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The effect of E term in the EPSILON equation

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Old   June 3, 2000, 10:15
Default The effect of E term in the EPSILON equation
  #1
Valdemir G. Ferreira
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Hi Dear Friends,

I have seen an E term in the epsilon equation of the K-E model. I don't know what is its physical meaning. Please, can anyone explain?

Thanks.
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Old   June 3, 2000, 11:37
Default Re: The effect of E term in the EPSILON equation
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John C. Chien
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(1). Turbulence models are not based on the physics of the flow. It is more on the math model side. (2). So, the idea is to create a math model first, then add and substract terms, fine tune the parameters and parametric functions, so that when applied to the well documented cases, it will match the data. (3). E term is a source term in the epsilon equation, so, it will act as a source effect to the solution of epsilon. It appears in the so-called low Reynolds number model of k-epsilon equations. The low Reynolds number model is the one which can be used everywhere in the flow field, including the near wall sublayer region. ( In a way, it is related to Van Driest's near wall damping function concept in the mixing length theory of boundary layer) (4). By the way, you are free to add and substract terms to the model to improve the result. So, it is a model. (not the real thing.)
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Old   June 6, 2000, 02:45
Default Re: The effect of E term in the EPSILON equation
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Jonas Bredberg
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Hi,

Turbulence modellers would prefer to relate this term to physics although the correctness of what John says. I would presume that people like B.E. Launder wouldn't be particularly pleased with the above explanation. Anyhow here is what I read the other day: "In separated flow, reattachment and recirculation the numerical model usually predicts a turbulent viscosity near the wall that is too high and a viscous sublayer that is [too] thin.....The additional emperical terms [E-terms, several in this particular model] are added to account for the nonequilibrium dissipation processes. These terms help by adjusting the turbulent dissipation rate from the fully turbulent region to the viscous sublayer." Cho and Goldstein: An improved low-Reynolds-number k-\epsilon turbulence model for recirculating flows. Note that the Yap-term produce a similar effect, and that the Launder-Sharma model shouldn't be used without this correction added to its \epsilon-eq. - especially if you would like to predict heat transfer.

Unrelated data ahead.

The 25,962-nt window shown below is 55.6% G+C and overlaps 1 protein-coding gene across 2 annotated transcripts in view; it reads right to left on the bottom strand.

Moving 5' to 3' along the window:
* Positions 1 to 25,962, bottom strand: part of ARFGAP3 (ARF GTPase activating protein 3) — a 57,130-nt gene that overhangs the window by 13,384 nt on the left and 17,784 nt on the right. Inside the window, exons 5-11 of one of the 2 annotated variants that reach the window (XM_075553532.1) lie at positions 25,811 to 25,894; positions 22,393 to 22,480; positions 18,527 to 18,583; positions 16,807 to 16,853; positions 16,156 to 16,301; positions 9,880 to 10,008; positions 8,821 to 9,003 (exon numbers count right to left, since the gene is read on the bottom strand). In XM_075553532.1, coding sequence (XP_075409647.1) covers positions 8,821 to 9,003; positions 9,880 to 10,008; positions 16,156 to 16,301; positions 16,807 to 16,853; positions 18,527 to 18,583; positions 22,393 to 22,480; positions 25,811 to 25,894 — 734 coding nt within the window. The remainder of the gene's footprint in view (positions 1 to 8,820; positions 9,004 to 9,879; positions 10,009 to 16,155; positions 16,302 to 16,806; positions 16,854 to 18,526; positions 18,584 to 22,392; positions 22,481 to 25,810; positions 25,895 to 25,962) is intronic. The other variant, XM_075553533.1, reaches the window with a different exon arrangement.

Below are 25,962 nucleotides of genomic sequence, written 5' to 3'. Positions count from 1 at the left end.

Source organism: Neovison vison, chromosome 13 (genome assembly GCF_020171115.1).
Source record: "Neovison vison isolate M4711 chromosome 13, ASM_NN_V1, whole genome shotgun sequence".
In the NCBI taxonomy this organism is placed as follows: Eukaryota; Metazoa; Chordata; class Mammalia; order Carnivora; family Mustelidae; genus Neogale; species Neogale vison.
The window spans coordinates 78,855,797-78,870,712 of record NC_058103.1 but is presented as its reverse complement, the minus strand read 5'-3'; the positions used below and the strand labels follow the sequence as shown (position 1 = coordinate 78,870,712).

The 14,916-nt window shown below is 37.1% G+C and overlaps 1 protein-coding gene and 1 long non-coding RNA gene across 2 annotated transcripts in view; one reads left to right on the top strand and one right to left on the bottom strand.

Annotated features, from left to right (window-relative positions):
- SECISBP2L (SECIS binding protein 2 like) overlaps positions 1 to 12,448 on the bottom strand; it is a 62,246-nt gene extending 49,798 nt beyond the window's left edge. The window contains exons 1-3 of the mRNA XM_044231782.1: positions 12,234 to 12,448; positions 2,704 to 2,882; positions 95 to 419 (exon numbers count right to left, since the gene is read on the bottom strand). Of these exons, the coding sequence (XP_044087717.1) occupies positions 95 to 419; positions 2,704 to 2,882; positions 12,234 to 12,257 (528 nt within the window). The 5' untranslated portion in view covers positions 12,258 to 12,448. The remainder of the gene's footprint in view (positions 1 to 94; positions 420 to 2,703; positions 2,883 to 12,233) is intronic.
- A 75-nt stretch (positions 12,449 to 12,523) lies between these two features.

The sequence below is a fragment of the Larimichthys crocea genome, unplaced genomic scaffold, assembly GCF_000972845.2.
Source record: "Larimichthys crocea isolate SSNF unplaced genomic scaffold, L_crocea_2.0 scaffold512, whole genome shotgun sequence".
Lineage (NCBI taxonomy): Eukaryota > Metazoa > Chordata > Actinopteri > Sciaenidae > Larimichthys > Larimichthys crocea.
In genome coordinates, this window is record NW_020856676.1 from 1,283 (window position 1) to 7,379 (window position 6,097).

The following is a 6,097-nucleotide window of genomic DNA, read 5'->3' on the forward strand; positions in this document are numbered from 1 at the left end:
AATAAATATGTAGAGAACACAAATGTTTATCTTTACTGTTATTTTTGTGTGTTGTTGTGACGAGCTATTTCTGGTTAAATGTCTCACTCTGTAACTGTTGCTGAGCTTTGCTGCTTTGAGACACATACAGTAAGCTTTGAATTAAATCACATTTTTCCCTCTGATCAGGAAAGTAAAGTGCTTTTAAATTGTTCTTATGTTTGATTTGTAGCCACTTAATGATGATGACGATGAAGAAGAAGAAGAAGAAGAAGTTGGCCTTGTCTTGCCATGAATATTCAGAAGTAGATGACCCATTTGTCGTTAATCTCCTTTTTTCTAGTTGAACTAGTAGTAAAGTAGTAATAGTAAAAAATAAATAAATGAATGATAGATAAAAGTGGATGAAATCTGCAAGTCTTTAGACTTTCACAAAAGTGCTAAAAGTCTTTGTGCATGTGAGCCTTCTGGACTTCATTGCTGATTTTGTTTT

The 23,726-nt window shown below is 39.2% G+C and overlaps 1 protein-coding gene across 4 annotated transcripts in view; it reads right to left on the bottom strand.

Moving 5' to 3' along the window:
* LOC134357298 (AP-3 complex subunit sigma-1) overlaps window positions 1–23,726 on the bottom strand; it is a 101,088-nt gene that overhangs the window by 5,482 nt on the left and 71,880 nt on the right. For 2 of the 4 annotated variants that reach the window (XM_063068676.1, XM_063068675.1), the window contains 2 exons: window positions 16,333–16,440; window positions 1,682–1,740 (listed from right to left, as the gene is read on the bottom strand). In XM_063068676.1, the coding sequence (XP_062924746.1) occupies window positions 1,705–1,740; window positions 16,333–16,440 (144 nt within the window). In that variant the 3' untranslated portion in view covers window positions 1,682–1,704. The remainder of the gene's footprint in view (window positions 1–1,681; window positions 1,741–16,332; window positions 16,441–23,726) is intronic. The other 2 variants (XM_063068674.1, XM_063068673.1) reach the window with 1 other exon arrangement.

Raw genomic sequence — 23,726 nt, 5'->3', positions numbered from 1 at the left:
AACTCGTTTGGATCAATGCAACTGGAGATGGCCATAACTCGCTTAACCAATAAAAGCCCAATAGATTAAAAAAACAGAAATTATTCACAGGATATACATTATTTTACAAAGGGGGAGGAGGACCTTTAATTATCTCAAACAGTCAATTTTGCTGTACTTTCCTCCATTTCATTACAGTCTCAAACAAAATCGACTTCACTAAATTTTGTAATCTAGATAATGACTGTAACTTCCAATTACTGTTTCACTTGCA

Regards Jonas
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Old   June 6, 2000, 09:17
Default Re: The effect of E term in the EPSILON equation
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John C. Chien
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(1). Many many years ago, when I was still a student, I remembered that my advisor made a comment, " What is the dissipation of the dissipation of the kinetic energy? " I guess, he had hard time finding a physical model for it.(2). I think, it is not quite on the physics side. It is easier to understand it by thinking as a math model. (3). Some are using this E-term, but not every model has it, I think. (4). By the way, my point was, it's up to you to add or substract terms, if it improves the results. There is a long list of names already in the low Reynolds number models, it is ideal place to make one's name and model known. (5). Why is the turbulence in separated flows different from other flows, so that an improved model is required with additional terms? What is missing is the physics. Can you add extra terms to the Navier-Stokes equations? The answer is NO, because it represents the conservation law. (6). Except the turbulence kinetic energy (k) equation (which can be derived systematically from conservation law), the rest of the equations related to the "length scales" (such as epsilon, omega, kl, etc) are just model equations.